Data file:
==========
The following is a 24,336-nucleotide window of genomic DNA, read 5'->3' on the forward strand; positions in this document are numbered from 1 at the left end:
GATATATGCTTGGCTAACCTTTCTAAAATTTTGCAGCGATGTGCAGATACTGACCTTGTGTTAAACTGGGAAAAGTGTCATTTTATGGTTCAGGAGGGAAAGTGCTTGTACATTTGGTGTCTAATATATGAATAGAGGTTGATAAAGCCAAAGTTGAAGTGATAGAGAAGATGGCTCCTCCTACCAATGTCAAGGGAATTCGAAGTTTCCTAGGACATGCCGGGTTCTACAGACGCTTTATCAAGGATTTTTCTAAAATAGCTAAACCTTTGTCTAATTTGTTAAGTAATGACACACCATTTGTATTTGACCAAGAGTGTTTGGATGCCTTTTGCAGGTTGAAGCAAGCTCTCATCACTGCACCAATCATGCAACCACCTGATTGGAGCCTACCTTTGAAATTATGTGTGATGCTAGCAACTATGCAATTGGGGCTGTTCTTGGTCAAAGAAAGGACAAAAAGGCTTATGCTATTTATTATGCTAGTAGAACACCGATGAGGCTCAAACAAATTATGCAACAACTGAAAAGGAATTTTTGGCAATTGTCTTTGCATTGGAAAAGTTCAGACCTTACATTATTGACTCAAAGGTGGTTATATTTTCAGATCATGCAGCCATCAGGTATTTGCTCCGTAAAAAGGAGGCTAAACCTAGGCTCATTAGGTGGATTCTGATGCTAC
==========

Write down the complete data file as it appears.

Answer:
The following is a 24,336-nucleotide window of genomic DNA, read 5'->3' on the forward strand; positions in this document are numbered from 1 at the left end:
GATATATGCTTGGCTAACCTTTCTAAAATTTTGCAGCGATGTGCAGATACTGACCTTGTGTTAAACTGGGAAAAGTGTCATTTTATGGTTCAGGAGGGAAAGTGCTTGTACATTTGGTGTCTAATATATGAATAGAGGTTGATAAAGCCAAAGTTGAAGTGATAGAGAAGATGGCTCCTCCTACCAATGTCAAGGGAATTCGAAGTTTCCTAGGACATGCCGGGTTCTACAGACGCTTTATCAAGGATTTTTCTAAAATAGCTAAACCTTTGTCTAATTTGTTAAGTAATGACACACCATTTGTATTTGACCAAGAGTGTTTGGATGCCTTTTGCAGGTTGAAGCAAGCTCTCATCACTGCACCAATCATGCAACCACCTGATTGGAGCCTACCTTTGAAATTATGTGTGATGCTAGCAACTATGCAATTGGGGCTGTTCTTGGTCAAAGAAAGGACAAAAAGGCTTATGCTATTTATTATGCTAGTAGAACACCGATGAGGCTCAAACAAATTATGCAACAACTGAAAAGGAATTTTTGGCAATTGTCTTTGCATTGGAAAAGTTCAGACCTTACATTATTGACTCAAAGGTGGTTATATTTTCAGATCATGCAGCCATCAGGTATTTGCTCCGTAAAAAGGAGGCTAAACCTAGGCTCATTAGGTGGATTCTGATGCTAC